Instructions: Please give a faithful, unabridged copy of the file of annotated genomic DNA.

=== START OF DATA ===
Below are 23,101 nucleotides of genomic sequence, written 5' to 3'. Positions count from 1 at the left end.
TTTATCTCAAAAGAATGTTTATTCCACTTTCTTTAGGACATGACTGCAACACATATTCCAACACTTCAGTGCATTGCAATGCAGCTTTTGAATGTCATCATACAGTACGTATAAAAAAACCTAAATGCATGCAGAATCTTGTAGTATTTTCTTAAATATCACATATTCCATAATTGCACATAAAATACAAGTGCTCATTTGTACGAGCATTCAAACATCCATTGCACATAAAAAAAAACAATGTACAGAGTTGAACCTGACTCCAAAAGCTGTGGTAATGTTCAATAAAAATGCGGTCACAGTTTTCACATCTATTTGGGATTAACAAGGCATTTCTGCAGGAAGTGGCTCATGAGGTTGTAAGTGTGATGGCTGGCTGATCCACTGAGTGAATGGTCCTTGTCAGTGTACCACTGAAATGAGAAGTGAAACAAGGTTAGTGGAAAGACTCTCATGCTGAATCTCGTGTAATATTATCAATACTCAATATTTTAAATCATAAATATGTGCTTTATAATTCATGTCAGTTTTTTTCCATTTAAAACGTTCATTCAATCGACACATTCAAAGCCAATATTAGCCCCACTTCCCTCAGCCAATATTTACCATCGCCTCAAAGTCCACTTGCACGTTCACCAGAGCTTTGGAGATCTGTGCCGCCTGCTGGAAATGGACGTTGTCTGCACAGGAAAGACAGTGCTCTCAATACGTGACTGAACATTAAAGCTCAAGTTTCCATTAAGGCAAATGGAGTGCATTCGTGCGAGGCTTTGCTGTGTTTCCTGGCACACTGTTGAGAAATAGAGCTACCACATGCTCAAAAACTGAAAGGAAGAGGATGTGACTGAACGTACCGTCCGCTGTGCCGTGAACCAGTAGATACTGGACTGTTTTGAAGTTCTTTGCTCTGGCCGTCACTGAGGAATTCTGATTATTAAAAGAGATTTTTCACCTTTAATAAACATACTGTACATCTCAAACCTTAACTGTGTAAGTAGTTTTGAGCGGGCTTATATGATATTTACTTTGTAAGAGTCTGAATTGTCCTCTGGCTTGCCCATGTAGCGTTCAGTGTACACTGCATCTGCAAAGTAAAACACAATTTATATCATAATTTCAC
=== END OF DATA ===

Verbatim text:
Below are 23,101 nucleotides of genomic sequence, written 5' to 3'. Positions count from 1 at the left end.
TTTATCTCAAAAGAATGTTTATTCCACTTTCTTTAGGACATGACTGCAACACATATTCCAACACTTCAGTGCATTGCAATGCAGCTTTTGAATGTCATCATACAGTACGTATAAAAAAACCTAAATGCATGCAGAATCTTGTAGTATTTTCTTAAATATCACATATTCCATAATTGCACATAAAATACAAGTGCTCATTTGTACGAGCATTCAAACATCCATTGCACATAAAAAAAAACAATGTACAGAGTTGAACCTGACTCCAAAAGCTGTGGTAATGTTCAATAAAAATGCGGTCACAGTTTTCACATCTATTTGGGATTAACAAGGCATTTCTGCAGGAAGTGGCTCATGAGGTTGTAAGTGTGATGGCTGGCTGATCCACTGAGTGAATGGTCCTTGTCAGTGTACCACTGAAATGAGAAGTGAAACAAGGTTAGTGGAAAGACTCTCATGCTGAATCTCGTGTAATATTATCAATACTCAATATTTTAAATCATAAATATGTGCTTTATAATTCATGTCAGTTTTTTTCCATTTAAAACGTTCATTCAATCGACACATTCAAAGCCAATATTAGCCCCACTTCCCTCAGCCAATATTTACCATCGCCTCAAAGTCCACTTGCACGTTCACCAGAGCTTTGGAGATCTGTGCCGCCTGCTGGAAATGGACGTTGTCTGCACAGGAAAGACAGTGCTCTCAATACGTGACTGAACATTAAAGCTCAAGTTTCCATTAAGGCAAATGGAGTGCATTCGTGCGAGGCTTTGCTGTGTTTCCTGGCACACTGTTGAGAAATAGAGCTACCACATGCTCAAAAACTGAAAGGAAGAGGATGTGACTGAACGTACCGTCCGCTGTGCCGTGAACCAGTAGATACTGGACTGTTTTGAAGTTCTTTGCTCTGGCCGTCACTGAGGAATTCTGATTATTAAAAGAGATTTTTCACCTTTAATAAACATACTGTACATCTCAAACCTTAACTGTGTAAGTAGTTTTGAGCGGGCTTATATGATATTTACTTTGTAAGAGTCTGAATTGTCCTCTGGCTTGCCCATGTAGCGTTCAGTGTACACTGCATCTGCAAAGTAAAACACAATTTATATCATAATTTCAC